Thousands of people demonstrated in the streets of France again on Saturday against the government’s Covid-19 vaccination policies amid concern from rights groups about anti-Semitic sentiment in the protest movement.
Saturday’s protests were called for the sixth weekend in a row to denounce a new “health pass” system announced by President Emmanuel Macron that they see as unfairly restricting the rights of the unvaccinated.
Under the system, introduced progressively since mid-July, anyone wishing to enter a restaurant, theatre, cinema, long-distance train, or large shopping centre must show proof of vaccination or a negative test.
Around 200 different demonstrations were called across the country, with around 9,500 people counted in southern Montpellier, 4,000 in eastern Strasbourg and 3,400 in Bordeaux, according to local authorities.
At the head of the Paris march in the early afternoon, a few hundred people held up flags and banners with the word “Liberty” on them while shouting “Macron! We don’t want your pass!”
The protest movement has brought together conspiracy theorists, anti-vaxxers, former members of the “Yellow Vest” anti-government movement, as well as people concerned that the system unfairly creates a two-tier society.
Around 200,000 people have marched in previous weekends, according to interior ministry figures, and final tallies for Saturday’s demonstrations are set to be released in the evening.
Organisers claim the real number on previous weekends was double the figures estimated by police.
Far-right leader Florian Philippot, who has accused Macron of turning France into a dictatorship and likened the health pass to apartheid, was at the Paris rally on Saturday.
The government insists the pass is necessary to encourage vaccination uptake and avoid a fourth national lockdown, with the unjabbed making up eight or nine out of every 10 Covid-19 patients admitted to hospital.
The anti-health pass movement has been marked from the beginning by slogans and symbols that have been denounced by Jewish groups and anti-racism campaigners.
Some protesters have worn yellow stars similar to the ones that the Nazi regime forced Jews to display during World War II, leading to condemnation from Holocaust survivors for the offensive comparison.
Others have been photographed holding up signs with the word “Qui?” (meaning “Who?”), a coded reference to Jews who are accused of spreading Covid propaganda through the media and profiting from vaccination campaigns.
“What I find striking is how it (anti-Semitism) is recurrent and openly displayed,” the head of SOS Racisme, Dominique Sopo, told AFP.
“During the Yellow Vest movement it was something expressed on the margins… now the people carrying these signs are not hiding and other protesters are not reacting.”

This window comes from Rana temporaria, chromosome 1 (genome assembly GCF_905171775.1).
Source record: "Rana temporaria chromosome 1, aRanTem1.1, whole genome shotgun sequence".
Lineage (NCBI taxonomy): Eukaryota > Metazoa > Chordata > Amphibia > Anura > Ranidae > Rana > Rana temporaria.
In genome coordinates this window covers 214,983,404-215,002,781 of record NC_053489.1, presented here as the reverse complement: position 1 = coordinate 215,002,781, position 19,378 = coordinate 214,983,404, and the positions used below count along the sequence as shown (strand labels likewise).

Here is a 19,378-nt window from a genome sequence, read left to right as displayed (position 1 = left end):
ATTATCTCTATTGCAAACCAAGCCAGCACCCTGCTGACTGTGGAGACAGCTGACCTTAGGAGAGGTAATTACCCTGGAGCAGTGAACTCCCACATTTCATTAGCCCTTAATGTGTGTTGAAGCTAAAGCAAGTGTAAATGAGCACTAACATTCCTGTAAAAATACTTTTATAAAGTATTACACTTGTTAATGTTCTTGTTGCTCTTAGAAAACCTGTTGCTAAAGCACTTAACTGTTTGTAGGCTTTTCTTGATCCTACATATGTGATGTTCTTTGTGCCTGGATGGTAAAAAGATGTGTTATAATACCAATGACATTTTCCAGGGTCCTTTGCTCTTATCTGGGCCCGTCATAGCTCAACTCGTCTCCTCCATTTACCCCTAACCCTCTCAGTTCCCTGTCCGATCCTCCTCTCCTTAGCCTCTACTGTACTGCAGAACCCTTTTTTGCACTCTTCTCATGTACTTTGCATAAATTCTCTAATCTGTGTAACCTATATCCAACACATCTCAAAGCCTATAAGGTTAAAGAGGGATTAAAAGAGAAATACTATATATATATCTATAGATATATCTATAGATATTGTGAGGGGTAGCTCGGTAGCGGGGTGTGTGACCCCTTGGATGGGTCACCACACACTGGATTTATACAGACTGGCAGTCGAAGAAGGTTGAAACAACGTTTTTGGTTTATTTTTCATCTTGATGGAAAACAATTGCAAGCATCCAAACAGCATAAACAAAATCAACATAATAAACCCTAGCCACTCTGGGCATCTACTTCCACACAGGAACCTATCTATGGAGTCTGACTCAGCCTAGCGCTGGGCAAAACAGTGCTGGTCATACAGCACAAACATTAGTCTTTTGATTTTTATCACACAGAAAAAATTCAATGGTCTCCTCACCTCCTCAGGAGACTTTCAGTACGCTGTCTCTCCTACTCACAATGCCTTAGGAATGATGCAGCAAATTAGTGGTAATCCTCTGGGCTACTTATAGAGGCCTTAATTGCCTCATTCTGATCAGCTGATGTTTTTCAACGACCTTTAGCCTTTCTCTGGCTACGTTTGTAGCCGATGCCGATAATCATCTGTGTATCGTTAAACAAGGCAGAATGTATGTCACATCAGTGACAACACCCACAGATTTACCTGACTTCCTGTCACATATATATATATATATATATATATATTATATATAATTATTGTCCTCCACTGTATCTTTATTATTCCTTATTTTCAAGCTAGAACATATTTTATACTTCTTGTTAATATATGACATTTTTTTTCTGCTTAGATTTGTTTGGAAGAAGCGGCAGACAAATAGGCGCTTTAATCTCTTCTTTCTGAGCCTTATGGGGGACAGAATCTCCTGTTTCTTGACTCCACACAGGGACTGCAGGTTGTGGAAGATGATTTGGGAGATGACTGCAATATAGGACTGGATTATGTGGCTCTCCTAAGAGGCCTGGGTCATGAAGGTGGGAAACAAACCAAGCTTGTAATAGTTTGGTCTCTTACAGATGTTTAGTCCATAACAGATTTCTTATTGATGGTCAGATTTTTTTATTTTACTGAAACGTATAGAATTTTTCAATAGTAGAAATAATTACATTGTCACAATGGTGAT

Left-wing newspaper Le Monde condemned the rise in anti-Semitic behaviour in an editorial this week, calling it a “poison for society, a danger for all of us.”
“Although anti-Semitism on the far-right is old, it seems to be encouraged at the moment by the rise in conspiracy thinking,” it added.
Tristan Mendes-France, a specialist on the conspiracy movement, called Covid-19 “an accelerator of anti-Semitism because we are seeing a tragedy unfold continuously.
“People who have fallen into the conspiracy theory movement online are reminded daily about their anger and their frustration because we’re always talking about the epidemic. It’s like rubbing salt in an open wound.”
Though disputed, the health pass system has been effective in encouraging people to sign up for vaccinations, with millions of people booking appointments in the days after it was announced on July 12.
Around 47 million people have received at least one dose, about 70 percent of the population, which is a higher rate than in Germany and Italy and only slightly behind Britain.
The most severe Covid-19 hotpots are found in France’s overseas territories such as the Caribbean islands of Martinique and Guadeloupe, as well as the Pacific islands of French Polynesia where the more infectious Delta variant has ripped through.
Polynesian authorities announced on Saturday that schools, restaurants and bars would close for two weeks, while a nightly curfew will be brought forward by an hour to 8 pm.
Tourists have been told to stay in their hotels on the islands where the number of infections has increased by a multiple of 14 in two weeks, according to the head of the islands, Edouard Fritch.
France as a whole reported around 22,000 new infections in the past 24 hours, health ministry figures show.